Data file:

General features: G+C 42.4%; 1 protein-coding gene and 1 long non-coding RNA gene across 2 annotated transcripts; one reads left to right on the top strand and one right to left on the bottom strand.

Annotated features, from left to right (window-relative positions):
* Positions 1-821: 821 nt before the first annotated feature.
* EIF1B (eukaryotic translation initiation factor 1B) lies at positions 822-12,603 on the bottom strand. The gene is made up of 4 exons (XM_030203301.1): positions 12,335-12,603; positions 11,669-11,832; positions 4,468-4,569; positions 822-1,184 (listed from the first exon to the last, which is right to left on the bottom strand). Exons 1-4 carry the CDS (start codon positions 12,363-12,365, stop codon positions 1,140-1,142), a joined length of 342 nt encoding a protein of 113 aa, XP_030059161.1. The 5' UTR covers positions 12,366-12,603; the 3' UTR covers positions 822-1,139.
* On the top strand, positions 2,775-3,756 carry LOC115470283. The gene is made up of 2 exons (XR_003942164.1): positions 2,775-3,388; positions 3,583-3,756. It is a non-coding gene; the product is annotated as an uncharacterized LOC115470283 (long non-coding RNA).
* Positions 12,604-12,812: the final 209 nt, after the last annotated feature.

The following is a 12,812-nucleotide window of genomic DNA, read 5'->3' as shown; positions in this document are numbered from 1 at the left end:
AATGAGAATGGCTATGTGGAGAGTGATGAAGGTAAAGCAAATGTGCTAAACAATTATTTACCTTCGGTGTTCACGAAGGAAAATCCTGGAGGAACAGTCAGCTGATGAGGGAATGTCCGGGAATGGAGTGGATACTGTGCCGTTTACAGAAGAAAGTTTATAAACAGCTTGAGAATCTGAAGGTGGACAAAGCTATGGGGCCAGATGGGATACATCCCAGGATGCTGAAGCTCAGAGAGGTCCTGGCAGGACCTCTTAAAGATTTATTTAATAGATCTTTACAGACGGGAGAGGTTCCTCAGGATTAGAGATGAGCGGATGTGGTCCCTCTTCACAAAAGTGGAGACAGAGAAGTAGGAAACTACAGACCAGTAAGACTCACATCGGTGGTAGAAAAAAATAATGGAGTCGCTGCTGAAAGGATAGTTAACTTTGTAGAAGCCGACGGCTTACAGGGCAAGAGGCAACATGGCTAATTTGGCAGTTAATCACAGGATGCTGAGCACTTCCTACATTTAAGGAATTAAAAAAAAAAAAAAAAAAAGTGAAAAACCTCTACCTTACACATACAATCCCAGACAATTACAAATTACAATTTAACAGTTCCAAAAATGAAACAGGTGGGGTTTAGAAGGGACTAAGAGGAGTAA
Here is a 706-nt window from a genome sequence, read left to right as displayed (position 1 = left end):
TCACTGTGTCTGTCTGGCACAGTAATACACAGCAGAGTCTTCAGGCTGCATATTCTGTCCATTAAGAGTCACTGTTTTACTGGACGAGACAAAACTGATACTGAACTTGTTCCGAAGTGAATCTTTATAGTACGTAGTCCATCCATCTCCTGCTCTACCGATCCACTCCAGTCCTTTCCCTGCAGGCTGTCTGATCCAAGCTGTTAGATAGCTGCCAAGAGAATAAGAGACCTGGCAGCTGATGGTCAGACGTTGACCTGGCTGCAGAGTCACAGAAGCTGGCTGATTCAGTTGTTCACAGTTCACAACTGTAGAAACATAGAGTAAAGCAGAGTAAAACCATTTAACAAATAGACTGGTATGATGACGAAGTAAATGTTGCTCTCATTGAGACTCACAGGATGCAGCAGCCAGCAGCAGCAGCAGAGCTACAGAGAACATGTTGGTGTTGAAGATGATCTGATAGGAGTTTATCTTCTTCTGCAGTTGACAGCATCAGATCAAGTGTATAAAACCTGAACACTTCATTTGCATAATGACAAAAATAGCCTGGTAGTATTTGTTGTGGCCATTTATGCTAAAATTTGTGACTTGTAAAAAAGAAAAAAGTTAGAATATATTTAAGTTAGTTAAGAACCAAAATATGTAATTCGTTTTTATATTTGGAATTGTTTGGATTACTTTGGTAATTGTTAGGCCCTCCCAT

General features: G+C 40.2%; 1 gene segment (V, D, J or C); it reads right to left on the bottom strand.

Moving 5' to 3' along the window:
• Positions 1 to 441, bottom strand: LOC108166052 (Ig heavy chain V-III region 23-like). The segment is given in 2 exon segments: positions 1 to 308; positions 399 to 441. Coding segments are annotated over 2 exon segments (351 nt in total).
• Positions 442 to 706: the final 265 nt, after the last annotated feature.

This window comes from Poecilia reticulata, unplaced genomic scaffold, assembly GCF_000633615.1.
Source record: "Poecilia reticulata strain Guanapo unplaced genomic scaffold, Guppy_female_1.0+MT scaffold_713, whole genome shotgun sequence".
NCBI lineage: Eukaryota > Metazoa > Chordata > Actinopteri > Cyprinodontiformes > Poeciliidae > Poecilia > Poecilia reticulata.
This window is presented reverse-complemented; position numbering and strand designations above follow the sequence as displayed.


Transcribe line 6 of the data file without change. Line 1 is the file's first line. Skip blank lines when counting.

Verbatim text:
* Positions 12,604-12,812: the final 209 nt, after the last annotated feature.